At every election, while promises are made that the voting system will be completely revamped, little more than cosmetic changes are introduced, and these only to the advantage of whichever party or group is in power.
But electoral laws should not be molded with one election or party in mind – they must be created to protect all citizens’ interests, designed to enhance democracy and transparency, and able to stand the test of time.
Introducing a new electoral law is not about protecting a majority or a minority, it is about creating the best possible system of representation so that politicians are chosen by the electorate.
As the current plethora of various electoral law proposals floating about has shown, national consensus and unity over the introduction of one such law seems some ways away, even now. The sectarian system of government appears to be making this possibility unfeasible, as different groupings and coalitions put forward varying plans on which the electoral law should be based.
With parliamentary polls set for early next year, and so many different proposals still being discussed, the situation seems out of control. And what voters are being confronted with, yet again, is hypocrisy from those in power. Lebanese officials speak to the world of a democracy which has been fabricated, and doesn’t exist.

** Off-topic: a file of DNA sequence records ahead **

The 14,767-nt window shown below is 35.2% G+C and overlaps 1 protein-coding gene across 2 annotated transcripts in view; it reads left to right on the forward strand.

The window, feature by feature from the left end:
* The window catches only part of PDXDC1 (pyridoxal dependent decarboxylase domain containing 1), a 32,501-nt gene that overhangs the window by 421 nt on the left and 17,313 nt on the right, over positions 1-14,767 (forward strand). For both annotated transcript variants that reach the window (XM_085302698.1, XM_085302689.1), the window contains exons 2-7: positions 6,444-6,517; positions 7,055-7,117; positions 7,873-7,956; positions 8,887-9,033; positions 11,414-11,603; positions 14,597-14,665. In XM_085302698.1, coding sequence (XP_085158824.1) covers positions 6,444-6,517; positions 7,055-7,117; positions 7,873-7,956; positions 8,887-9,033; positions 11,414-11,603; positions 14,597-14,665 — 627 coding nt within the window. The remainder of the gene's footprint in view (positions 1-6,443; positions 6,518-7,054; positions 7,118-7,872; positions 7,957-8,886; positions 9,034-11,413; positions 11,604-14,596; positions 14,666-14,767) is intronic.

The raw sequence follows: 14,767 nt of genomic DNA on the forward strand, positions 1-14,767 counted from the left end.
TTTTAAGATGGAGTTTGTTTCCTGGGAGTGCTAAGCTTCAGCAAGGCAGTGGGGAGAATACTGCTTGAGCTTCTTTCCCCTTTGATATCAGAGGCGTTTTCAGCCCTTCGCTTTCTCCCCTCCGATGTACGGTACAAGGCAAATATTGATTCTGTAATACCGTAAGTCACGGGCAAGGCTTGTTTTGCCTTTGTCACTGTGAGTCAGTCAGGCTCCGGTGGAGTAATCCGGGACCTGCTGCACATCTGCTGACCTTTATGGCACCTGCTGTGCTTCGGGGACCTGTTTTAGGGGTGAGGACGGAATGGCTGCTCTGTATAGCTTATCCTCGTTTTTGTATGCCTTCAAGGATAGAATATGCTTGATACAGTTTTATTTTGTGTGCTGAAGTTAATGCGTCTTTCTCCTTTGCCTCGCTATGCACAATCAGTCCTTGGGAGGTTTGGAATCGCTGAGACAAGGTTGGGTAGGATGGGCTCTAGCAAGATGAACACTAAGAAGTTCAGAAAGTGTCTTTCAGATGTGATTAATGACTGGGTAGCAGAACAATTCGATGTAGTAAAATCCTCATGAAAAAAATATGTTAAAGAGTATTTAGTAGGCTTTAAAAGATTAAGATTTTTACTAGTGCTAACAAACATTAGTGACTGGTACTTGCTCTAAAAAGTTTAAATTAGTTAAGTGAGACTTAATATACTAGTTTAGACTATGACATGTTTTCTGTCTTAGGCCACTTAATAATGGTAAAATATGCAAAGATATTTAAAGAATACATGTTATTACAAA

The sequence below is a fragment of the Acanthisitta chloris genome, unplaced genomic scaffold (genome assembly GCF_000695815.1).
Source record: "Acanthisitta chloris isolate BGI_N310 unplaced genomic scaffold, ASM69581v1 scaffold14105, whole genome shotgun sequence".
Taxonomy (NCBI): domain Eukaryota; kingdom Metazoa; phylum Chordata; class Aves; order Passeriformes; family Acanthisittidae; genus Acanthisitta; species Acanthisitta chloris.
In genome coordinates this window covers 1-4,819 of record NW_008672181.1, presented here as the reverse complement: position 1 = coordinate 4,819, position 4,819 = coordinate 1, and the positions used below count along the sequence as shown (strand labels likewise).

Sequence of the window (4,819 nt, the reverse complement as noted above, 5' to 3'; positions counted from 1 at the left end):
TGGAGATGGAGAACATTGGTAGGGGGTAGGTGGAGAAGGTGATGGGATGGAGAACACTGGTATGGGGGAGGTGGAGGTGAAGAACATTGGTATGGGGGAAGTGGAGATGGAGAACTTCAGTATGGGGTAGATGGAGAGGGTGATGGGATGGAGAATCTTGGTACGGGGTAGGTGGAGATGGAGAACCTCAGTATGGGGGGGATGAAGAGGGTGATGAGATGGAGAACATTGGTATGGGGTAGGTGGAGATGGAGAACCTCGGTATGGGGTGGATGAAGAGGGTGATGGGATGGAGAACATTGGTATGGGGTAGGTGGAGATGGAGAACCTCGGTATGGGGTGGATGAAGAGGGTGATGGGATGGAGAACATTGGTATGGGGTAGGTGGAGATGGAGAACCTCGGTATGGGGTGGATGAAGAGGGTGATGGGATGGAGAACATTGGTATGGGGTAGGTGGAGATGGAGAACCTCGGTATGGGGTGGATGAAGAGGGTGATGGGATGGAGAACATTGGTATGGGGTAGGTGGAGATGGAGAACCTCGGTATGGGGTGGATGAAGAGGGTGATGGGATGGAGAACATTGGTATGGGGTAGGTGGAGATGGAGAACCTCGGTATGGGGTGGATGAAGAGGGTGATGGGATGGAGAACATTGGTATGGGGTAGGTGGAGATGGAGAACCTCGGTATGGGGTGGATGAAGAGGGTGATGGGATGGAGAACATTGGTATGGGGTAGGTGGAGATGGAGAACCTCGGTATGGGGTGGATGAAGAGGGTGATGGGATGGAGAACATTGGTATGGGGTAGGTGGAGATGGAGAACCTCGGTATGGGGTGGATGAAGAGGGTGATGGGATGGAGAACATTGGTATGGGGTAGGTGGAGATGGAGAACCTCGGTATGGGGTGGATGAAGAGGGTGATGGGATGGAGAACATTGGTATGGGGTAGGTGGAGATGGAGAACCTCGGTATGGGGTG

In the absence of a universal will to address parliamentary politics as part of a collective national identity, leaders are instead driven by sectarian or tribal backgrounds, their family connections or business interests.
While countries across the world, over the last several hundred years, have realized the importance of separating religion from state, Lebanon remains blind to the necessity of a secular system.
Over the last 22 years, successive presidents and premiers have made it a priority to stress the forthcoming introduction of expat voting. Only recently introduced, of the millions of Lebanese abroad, we now hear that only a few thousand have registered to vote.
In terms of the representation of women in Parliament, Lebanon is failing on this count also. While other countries around the region, which cannot claim to respect gender equality to the same extent as Lebanon, have managed to introduce quotas for women parliamentarians, here, except for the widows or sisters of deceased or imprisoned political male leaders, it is close to impossible for women to seek office.
The electoral law currently being discussed at the parliamentary committee stage is already expected to fail by those who authored it. This whole debacle seems like a waste of time. It seems implausible that a new system will be agreed upon before elections are due.
All the hopes that the 2013 elections may have breathed new life into a stale and dangerous political and security situation may have been for nothing.